My very first jar broke today. It was a good lesson for me in how hot the stuff inside the jar needs to be versus the boiling water. Initially I was frustrated by it, but after reflecting about the incident I think it was a good thing. First, I know how thermal shock works. I understand glass, even tempered glass will eventually break if there is a sudden enough temperature change. Heating up the food in the jar to a boiling point is important, but sometimes we get lazy and push it. Second, only one of 8 jars broke, which really gives Ball jars an A+ in my book and third it was whole fruit, rather than something like jam which would have made a bigger mess. I was able to just scoop out the broken jar and the fruit.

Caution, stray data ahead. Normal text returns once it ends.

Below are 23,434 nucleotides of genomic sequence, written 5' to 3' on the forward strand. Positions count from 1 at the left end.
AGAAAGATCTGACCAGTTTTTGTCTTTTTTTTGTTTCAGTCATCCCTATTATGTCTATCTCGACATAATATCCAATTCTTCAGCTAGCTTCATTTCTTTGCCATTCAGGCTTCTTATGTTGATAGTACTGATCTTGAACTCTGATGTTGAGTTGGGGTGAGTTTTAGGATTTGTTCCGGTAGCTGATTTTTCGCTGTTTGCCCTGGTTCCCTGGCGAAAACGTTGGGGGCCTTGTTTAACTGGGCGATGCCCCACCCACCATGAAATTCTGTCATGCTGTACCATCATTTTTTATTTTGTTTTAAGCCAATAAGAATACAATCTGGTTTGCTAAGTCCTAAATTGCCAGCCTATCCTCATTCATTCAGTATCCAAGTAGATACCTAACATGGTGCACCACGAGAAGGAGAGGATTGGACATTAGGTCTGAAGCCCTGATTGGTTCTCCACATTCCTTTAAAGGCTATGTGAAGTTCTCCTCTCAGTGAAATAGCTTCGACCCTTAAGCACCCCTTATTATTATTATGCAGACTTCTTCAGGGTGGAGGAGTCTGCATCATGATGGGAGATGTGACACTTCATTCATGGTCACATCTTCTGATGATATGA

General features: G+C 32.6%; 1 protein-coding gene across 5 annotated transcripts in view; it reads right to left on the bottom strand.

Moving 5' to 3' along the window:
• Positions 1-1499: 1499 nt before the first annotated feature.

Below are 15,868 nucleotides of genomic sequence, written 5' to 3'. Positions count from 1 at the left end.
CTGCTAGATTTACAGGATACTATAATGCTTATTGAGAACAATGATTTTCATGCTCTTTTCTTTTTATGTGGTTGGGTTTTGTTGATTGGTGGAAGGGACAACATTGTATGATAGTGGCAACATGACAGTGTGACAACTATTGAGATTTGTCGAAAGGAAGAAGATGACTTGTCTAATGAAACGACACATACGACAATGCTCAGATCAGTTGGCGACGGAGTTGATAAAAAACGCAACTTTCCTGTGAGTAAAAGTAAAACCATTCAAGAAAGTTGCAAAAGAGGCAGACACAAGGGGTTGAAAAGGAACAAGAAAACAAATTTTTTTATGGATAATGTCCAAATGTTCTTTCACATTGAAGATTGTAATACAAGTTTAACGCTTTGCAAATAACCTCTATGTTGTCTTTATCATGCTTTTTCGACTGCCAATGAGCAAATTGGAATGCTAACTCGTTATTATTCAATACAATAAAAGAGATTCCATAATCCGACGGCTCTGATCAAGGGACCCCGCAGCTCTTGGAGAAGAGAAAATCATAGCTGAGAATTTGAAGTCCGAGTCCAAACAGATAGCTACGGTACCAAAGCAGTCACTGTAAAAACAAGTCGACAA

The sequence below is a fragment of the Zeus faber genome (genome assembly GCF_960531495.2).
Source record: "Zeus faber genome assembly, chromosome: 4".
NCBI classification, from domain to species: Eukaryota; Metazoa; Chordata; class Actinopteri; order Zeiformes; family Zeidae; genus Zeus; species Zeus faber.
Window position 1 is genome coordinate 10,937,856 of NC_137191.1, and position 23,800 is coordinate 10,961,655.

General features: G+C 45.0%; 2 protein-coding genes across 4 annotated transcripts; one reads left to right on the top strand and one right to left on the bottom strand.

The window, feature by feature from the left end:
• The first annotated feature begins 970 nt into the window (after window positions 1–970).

Canning can be so exhausting, spending hours washing, peeling, cutting and stuffing things into jars is such a good way to reflect on how life was 100 years ago. Experiencing making things with your own hands is one of those things we need to learn as a spoiled, modern society. I’m certainly not giving up my computer or the internet, but I think it makes us stronger people to go back to our roots and not only learn how, but also do these things on a regular basis.
For me, canning is a means to an end. It’s just a way to have better tasting produce when it’s not available during other parts of the year and to get to experiment with my own recipes. Dole doesn’t make cinnamon, clove, allspice sliced peaches and smuckers doesn’t make chai pluot jelly. Even if they did, I know exactly what is in the jar I make. I know exactly when it was canned, where the food I am canning came from, how fresh it was when I canned it, etc. I feel good knowing that when I give the jars to my family that they’re not full of chemicals I can’t pronounce. The power over what you eat is a good thing.